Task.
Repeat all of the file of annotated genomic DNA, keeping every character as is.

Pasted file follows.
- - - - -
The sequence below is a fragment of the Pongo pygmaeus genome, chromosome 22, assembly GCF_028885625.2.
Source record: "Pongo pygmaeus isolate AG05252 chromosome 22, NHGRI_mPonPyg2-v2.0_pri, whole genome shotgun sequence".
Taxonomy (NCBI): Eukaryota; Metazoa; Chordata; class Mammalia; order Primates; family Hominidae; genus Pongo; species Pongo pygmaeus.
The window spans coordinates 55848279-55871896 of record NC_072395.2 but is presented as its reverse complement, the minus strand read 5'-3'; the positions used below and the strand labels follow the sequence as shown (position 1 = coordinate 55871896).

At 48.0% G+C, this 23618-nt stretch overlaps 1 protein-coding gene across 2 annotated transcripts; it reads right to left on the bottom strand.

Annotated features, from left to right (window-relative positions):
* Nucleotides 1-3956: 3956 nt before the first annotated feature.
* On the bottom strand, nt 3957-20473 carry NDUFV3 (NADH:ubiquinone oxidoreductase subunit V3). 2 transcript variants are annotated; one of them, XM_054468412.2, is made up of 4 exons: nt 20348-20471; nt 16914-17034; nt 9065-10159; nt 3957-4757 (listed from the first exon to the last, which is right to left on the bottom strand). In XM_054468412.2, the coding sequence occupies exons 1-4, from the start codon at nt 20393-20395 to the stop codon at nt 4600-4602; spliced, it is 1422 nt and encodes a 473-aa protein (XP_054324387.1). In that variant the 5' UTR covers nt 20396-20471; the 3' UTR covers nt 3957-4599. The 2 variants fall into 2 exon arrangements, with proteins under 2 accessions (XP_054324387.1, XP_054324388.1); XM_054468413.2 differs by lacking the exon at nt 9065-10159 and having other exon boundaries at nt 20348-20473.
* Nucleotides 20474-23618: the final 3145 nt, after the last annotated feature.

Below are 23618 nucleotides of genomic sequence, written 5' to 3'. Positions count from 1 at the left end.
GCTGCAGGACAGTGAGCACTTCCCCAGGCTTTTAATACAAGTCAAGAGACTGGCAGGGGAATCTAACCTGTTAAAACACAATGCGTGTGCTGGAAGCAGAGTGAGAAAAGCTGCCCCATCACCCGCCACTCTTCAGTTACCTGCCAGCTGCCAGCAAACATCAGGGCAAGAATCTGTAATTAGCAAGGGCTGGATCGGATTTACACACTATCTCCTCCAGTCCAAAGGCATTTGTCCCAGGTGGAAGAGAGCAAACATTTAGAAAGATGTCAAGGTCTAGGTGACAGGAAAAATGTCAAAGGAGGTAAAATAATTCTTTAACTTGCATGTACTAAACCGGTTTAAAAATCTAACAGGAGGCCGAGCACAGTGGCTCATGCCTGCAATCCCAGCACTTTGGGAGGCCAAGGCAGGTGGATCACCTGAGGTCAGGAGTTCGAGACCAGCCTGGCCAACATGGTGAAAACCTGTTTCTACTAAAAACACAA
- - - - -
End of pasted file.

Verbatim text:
The sequence below is a fragment of the Pongo pygmaeus genome, chromosome 22, assembly GCF_028885625.2.
Source record: "Pongo pygmaeus isolate AG05252 chromosome 22, NHGRI_mPonPyg2-v2.0_pri, whole genome shotgun sequence".
Taxonomy (NCBI): Eukaryota; Metazoa; Chordata; class Mammalia; order Primates; family Hominidae; genus Pongo; species Pongo pygmaeus.
The window spans coordinates 55848279-55871896 of record NC_072395.2 but is presented as its reverse complement, the minus strand read 5'-3'; the positions used below and the strand labels follow the sequence as shown (position 1 = coordinate 55871896).

At 48.0% G+C, this 23618-nt stretch overlaps 1 protein-coding gene across 2 annotated transcripts; it reads right to left on the bottom strand.

Annotated features, from left to right (window-relative positions):
* Nucleotides 1-3956: 3956 nt before the first annotated feature.
* On the bottom strand, nt 3957-20473 carry NDUFV3 (NADH:ubiquinone oxidoreductase subunit V3). 2 transcript variants are annotated; one of them, XM_054468412.2, is made up of 4 exons: nt 20348-20471; nt 16914-17034; nt 9065-10159; nt 3957-4757 (listed from the first exon to the last, which is right to left on the bottom strand). In XM_054468412.2, the coding sequence occupies exons 1-4, from the start codon at nt 20393-20395 to the stop codon at nt 4600-4602; spliced, it is 1422 nt and encodes a 473-aa protein (XP_054324387.1). In that variant the 5' UTR covers nt 20396-20471; the 3' UTR covers nt 3957-4599. The 2 variants fall into 2 exon arrangements, with proteins under 2 accessions (XP_054324387.1, XP_054324388.1); XM_054468413.2 differs by lacking the exon at nt 9065-10159 and having other exon boundaries at nt 20348-20473.
* Nucleotides 20474-23618: the final 3145 nt, after the last annotated feature.

Below are 23618 nucleotides of genomic sequence, written 5' to 3'. Positions count from 1 at the left end.
GCTGCAGGACAGTGAGCACTTCCCCAGGCTTTTAATACAAGTCAAGAGACTGGCAGGGGAATCTAACCTGTTAAAACACAATGCGTGTGCTGGAAGCAGAGTGAGAAAAGCTGCCCCATCACCCGCCACTCTTCAGTTACCTGCCAGCTGCCAGCAAACATCAGGGCAAGAATCTGTAATTAGCAAGGGCTGGATCGGATTTACACACTATCTCCTCCAGTCCAAAGGCATTTGTCCCAGGTGGAAGAGAGCAAACATTTAGAAAGATGTCAAGGTCTAGGTGACAGGAAAAATGTCAAAGGAGGTAAAATAATTCTTTAACTTGCATGTACTAAACCGGTTTAAAAATCTAACAGGAGGCCGAGCACAGTGGCTCATGCCTGCAATCCCAGCACTTTGGGAGGCCAAGGCAGGTGGATCACCTGAGGTCAGGAGTTCGAGACCAGCCTGGCCAACATGGTGAAAACCTGTTTCTACTAAAAACACAA